By ARIF M. KHAN
Zainab not only proved to be an accomplished communicator, but she communicated with the zeal of a missionary. A careful reading of her accounts shows that her speeches were marked by great force and persuasiveness. She had complete mastery over the language and chose the most appropriate words to convey the message. At Kufa, she delivered her first speech and left people stunned with her eloquence.
Much has been written about the tragedy of Karbala that wiped out almost all the male members of the family of the Holy Prophet (Ahle Bayt), and the undying fame of its hero Imam Husain. On the eve of his martyrdom, the great Imam had declared that human dignity could not survive under political tyranny, and it was far more honourable to give your head to a despot than give him your hand and invite disgrace and humiliation.
Karbala is not a saga of a power struggle; it is the story of a heroic endeavour to uphold the principle of human dignity and freedom, the story of supreme sacrifice made in defence of freedom of conscience, which includes the right to reject a political regime that seeks to coerce and compel people into submission against their will. The story has become immortal as Husain refused to confer legitimacy on a despotic, hereditary monarch masquerading as caliph, and thus saved the soul of Islam.
The question is, who made the story of Karbala immortal? Who recorded the statements the Imam made during this fateful journey? Who conveyed to the people the minute details of the brutalities committed by the army of Yezid on the plains of Karbala? The answer is, Zainab bint Ali, the sister of Husain who had accompanied him on this journey and who took it upon herself to announce to the world the principles and ideals that inspired Husain to pursue his mission.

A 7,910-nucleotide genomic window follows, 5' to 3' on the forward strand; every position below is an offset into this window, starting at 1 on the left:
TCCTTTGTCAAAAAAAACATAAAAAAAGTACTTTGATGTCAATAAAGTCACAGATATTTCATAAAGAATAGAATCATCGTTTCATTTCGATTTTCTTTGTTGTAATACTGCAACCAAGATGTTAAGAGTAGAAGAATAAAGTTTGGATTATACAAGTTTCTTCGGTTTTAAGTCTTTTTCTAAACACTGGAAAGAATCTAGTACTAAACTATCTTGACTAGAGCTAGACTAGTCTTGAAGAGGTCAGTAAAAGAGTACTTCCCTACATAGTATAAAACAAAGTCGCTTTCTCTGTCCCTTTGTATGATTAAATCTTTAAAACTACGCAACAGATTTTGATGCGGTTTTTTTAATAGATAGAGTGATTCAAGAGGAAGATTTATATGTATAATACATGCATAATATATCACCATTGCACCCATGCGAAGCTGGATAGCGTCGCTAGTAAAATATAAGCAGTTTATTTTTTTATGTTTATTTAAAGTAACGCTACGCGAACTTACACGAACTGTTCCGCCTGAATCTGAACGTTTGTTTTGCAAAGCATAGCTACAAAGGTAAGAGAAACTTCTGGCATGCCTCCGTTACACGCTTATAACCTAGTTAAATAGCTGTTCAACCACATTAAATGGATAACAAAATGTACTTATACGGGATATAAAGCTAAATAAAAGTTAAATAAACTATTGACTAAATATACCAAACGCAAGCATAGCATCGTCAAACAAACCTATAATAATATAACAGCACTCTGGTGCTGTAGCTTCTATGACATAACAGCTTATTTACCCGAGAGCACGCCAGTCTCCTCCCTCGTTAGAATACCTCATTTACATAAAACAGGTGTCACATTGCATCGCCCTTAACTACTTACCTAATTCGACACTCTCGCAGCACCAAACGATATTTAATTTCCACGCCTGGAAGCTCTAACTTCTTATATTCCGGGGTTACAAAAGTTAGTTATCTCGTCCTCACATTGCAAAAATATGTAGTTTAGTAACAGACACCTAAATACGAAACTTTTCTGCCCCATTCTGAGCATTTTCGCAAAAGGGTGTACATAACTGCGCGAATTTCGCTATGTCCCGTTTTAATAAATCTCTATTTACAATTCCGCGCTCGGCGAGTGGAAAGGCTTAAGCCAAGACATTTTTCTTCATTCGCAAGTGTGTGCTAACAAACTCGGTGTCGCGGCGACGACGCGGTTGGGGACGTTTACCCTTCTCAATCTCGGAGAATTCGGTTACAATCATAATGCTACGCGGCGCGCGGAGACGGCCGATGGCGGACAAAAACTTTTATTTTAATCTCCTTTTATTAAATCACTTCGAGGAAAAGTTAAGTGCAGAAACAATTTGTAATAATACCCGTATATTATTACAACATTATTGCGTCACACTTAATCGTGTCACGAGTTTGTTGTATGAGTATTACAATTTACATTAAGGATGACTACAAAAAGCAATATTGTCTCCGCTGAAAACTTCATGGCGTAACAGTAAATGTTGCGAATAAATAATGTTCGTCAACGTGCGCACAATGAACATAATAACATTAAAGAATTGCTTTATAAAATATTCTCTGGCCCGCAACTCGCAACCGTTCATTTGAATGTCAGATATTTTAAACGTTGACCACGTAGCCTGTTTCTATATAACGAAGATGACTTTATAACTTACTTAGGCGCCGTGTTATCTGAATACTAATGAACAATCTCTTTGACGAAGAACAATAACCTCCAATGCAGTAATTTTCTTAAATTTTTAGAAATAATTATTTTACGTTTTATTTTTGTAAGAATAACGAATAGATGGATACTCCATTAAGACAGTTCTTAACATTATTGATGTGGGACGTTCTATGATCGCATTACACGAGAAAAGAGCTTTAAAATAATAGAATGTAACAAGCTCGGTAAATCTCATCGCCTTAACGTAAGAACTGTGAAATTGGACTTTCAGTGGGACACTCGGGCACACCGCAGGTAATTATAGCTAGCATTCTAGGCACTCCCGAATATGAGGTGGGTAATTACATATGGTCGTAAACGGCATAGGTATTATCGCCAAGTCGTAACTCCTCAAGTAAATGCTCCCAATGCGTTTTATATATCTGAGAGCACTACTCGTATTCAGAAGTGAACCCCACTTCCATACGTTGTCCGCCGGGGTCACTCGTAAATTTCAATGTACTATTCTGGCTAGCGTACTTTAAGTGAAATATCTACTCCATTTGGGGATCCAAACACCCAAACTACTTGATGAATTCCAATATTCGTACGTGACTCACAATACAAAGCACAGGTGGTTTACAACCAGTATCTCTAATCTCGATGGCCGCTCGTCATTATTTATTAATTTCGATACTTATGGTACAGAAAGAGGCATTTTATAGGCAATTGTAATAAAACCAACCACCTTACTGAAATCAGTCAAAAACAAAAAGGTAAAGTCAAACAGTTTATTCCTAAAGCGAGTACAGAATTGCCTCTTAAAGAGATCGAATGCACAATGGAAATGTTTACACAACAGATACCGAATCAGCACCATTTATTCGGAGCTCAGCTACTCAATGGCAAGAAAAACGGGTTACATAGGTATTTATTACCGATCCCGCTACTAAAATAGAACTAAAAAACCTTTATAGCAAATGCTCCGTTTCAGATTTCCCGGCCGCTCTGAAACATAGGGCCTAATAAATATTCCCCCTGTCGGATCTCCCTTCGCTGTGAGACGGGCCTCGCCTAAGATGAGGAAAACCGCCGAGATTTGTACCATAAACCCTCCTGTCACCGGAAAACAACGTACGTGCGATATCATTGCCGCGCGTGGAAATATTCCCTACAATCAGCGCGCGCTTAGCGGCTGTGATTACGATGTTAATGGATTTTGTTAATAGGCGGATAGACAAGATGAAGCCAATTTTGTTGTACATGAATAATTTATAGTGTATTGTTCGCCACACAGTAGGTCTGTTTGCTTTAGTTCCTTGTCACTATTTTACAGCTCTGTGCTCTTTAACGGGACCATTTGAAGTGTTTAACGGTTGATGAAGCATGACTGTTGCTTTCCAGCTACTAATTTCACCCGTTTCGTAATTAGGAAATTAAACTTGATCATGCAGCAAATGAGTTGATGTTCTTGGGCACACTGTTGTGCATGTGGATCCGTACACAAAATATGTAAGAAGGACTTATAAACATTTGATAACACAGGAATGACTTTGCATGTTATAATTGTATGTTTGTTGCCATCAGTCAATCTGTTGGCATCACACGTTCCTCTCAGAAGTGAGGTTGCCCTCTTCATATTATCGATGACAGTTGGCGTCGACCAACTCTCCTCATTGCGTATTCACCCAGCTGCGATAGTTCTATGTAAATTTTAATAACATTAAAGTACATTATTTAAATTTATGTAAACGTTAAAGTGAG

Yezid’s regime knew that people had great reverence for the Prophet and his family. In order to demoralise and terrorise them into submission they decided to take the severed heads of the martyrs and surviving members of the family in a procession first to Kufa and then to Damascus. This procession attracted large crowds all through the journey and Zainab used the opportunity to let them know why and how the regime enacted Karbala. Her graphic accounts of the encounter were etched on the minds of her audiences, and subsequently, they were reduced into writings that became part of history. She successfully achieved what a modern day media person hopes for while reporting live from the scene of action.
Zainab not only proved to be an accomplished communicator, but she communicated with the zeal of a missionary. A careful reading of her accounts shows that her speeches were marked by great force and persuasiveness. She had complete mastery over the language and chose the most appropriate words to convey the message. At Kufa, she delivered her first speech and left people stunned with her eloquence. Reciting some Arabic poetry she asked them, “What answer will you give to the Holy Prophet when he questions you as the last of his followers: How did you treat my family and my progeny after me? Some of them are prisoners and others are writhing in blood.”
The impact of this speech can be judged from the comment by the poet Bashir bin Hazeem Asadi, who was in the audience. He says, “I have never seen a lady delivering such a powerful speech. Her eloquence and articulation reminded me of the speech of her father, Ali bin Talib. When she rose to speak, there was total silence and when she raised her voice, people were moved to tears.”
Zainab is known not only for her eloquence, but also for her great mental and moral strength. She refused to be intimidated by the tyrants. When the governor of Kufa arrogantly suggested that Imam and his party were disgraced in Karbala, she rebuked him by saying, “Dying for a cause brings no disgrace; rather disgrace is the fate of those who are wicked and vicious.” Zainab displayed the same pluck in the court of Yezid at Damascus when she told him, “You have become a ruler by force and you are misusing your power to oppress the people.”
The life of Lady Zainab as herald of Karbala will continue to be beacon for all those who are engaged in the struggle to uphold human dignity and freedom for all.
Source: The Sunday Guardian